Residents of the 114th House district this fall have a choice to fill the seat long held by Republican Themis Klarides, who is stepping aside after 20 years in the House, rising through the ranks to the position of minority leader. Vying to replace her are Republican Dan DeBarba, a healthcare executive, and Democrat Mary Welander, both Orange residents. The district encompasses Orange, Woodbridge, and Derby.
“I want to make sure our community has an advocate on the state level,” Welander said in a phone conversation. “I want to work in partnership with the state, so that our town will get the funding we need.”
For DeBarba, the ultimate goal is to make sure the state is attractive enough for people to want to stay because they see job- and business opportunities, especially for young families like his children’s. “Regardless of how we got here we can’t come back [from the pandemic] in a bubble,” he said, adding that the state needs to be competitive in order to thrive. “We need to make sure the economy is growing,” he said. Like most Republican candidates, he advocates for lower taxes, less wasteful spending and less burdensome regulations, although the latter does not include environmental regulation, which he supports.
For instance, he proposes to reinstate tax credits for research and development; he supports tax credits for manufacturers who offer apprenticeships. Growth should be the overriding goal. “The state needs to set a target growth,” he said, and “then we need to determine what changes would have to be made to reach that target.” For example, given the pandemic, the state should consider deferring implementation of the minimum wage raises, he suggested, even though he is not principally opposed to increase wages.
Having grown up in Wolcott, DeBarba served as a medic in the Connecticut Army National Guard. He served as president of Norwalk Hospital and Danbury hospitals before taking the position of chief financial officer of Catholic Health Services of Long Island. He was recently appointed to the Orange Visiting Nurse Association Board of Directors.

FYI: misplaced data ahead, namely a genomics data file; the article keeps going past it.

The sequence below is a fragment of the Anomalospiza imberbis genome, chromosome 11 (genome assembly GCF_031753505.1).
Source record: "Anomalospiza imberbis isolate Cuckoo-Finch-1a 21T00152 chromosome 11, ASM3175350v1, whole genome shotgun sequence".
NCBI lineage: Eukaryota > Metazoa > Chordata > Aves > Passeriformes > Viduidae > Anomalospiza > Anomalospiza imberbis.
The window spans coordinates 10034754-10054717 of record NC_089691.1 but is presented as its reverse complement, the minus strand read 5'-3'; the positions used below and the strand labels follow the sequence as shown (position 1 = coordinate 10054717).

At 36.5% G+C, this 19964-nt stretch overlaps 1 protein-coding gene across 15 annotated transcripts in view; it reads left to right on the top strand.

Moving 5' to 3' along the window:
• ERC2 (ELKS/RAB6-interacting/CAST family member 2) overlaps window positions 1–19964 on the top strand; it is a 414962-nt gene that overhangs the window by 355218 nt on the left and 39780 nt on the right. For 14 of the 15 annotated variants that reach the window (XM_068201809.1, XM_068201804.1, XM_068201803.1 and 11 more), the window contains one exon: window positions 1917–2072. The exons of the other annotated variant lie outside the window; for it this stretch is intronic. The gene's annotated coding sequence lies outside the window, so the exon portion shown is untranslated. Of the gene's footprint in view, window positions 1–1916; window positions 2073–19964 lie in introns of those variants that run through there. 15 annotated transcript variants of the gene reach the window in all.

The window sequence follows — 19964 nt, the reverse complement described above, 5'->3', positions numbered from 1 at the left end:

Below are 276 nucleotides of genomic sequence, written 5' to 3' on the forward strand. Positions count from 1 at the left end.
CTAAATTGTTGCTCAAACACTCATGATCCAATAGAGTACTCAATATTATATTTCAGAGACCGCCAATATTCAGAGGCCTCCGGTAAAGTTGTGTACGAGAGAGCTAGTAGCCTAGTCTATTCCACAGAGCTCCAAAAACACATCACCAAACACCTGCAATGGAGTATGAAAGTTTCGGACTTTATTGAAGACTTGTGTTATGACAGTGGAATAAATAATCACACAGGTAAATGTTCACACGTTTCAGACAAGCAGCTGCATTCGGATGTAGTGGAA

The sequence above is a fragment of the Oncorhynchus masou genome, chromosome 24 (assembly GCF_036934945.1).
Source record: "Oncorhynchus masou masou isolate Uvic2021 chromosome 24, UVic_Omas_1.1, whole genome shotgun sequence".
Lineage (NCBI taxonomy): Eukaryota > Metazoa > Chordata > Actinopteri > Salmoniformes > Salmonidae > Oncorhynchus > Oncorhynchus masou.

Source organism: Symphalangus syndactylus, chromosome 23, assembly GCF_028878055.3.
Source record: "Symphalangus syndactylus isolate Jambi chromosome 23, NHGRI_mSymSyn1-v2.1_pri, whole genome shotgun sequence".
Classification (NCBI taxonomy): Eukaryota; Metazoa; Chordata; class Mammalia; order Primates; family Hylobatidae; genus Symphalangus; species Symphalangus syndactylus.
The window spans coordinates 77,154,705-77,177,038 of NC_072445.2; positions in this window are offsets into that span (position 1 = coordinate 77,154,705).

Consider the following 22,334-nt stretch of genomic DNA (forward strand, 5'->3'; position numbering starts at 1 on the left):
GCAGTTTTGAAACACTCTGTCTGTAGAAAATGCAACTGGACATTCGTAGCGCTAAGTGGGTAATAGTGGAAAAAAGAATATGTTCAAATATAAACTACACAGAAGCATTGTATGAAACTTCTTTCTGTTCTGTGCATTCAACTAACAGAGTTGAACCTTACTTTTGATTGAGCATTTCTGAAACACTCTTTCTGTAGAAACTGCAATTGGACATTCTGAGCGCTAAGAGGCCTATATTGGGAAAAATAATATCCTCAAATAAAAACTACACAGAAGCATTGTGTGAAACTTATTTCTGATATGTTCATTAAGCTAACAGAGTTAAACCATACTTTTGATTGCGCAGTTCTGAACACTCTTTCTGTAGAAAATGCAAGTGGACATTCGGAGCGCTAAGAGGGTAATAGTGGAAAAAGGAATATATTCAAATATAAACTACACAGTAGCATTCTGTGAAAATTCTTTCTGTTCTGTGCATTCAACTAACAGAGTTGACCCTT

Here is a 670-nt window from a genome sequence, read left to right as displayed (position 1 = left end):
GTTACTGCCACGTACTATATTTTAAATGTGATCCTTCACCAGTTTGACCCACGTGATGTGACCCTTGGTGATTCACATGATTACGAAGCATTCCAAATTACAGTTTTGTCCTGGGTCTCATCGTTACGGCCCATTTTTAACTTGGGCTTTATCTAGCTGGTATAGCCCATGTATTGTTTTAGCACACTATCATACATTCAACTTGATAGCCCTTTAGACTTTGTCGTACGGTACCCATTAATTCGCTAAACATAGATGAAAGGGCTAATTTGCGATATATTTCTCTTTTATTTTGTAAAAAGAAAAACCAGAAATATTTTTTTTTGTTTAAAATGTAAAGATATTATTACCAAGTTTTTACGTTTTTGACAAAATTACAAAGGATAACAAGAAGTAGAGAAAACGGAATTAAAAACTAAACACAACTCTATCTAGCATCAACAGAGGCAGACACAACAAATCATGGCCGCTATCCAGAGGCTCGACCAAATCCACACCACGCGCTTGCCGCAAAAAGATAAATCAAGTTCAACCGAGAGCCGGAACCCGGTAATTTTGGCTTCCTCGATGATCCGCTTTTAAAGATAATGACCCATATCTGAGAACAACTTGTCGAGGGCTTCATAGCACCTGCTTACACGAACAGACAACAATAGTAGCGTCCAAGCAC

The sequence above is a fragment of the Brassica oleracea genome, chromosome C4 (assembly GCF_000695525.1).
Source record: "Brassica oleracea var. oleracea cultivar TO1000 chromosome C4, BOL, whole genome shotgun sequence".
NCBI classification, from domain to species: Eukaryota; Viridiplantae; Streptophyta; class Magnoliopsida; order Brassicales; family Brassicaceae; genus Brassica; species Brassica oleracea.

Mary Welander serves on the Orange Board of Education and is also PTA co-president of Racebrook School. As a member of the local Board of Education she participated in the recent school reopening committee, which met almost weekly this summer to ensure students and teachers could return safely to school.
Education is high on her list of priorities, especially education funding. The way the state reimburses communities for special education costs needs to be re-evaluated, she said. Special education costs are difficult to predict for school districts and notoriously difficult to budget for. “We want to make sure we can take care of all our students,” she said.
Health care will be a big issue in Hartford going forward, she said, given that the long-term health impact from COVID is hard to predict. The House was working on allowing prescription drugs to be ordered from Canada, which would lower drug costs overall. Another area that needs to be looked at is how nursing homes and assisted living centers are regulated and overseen, to avoid a scenario similar to last spring, when COVID hit them unexpectedly.
As for taxes, she pledged to advocate for her constituents. Since she lost her job as strategic planning and marketing expert for an architectural firm last spring, due to COVID, she has come to learn what it means to be a one-income family.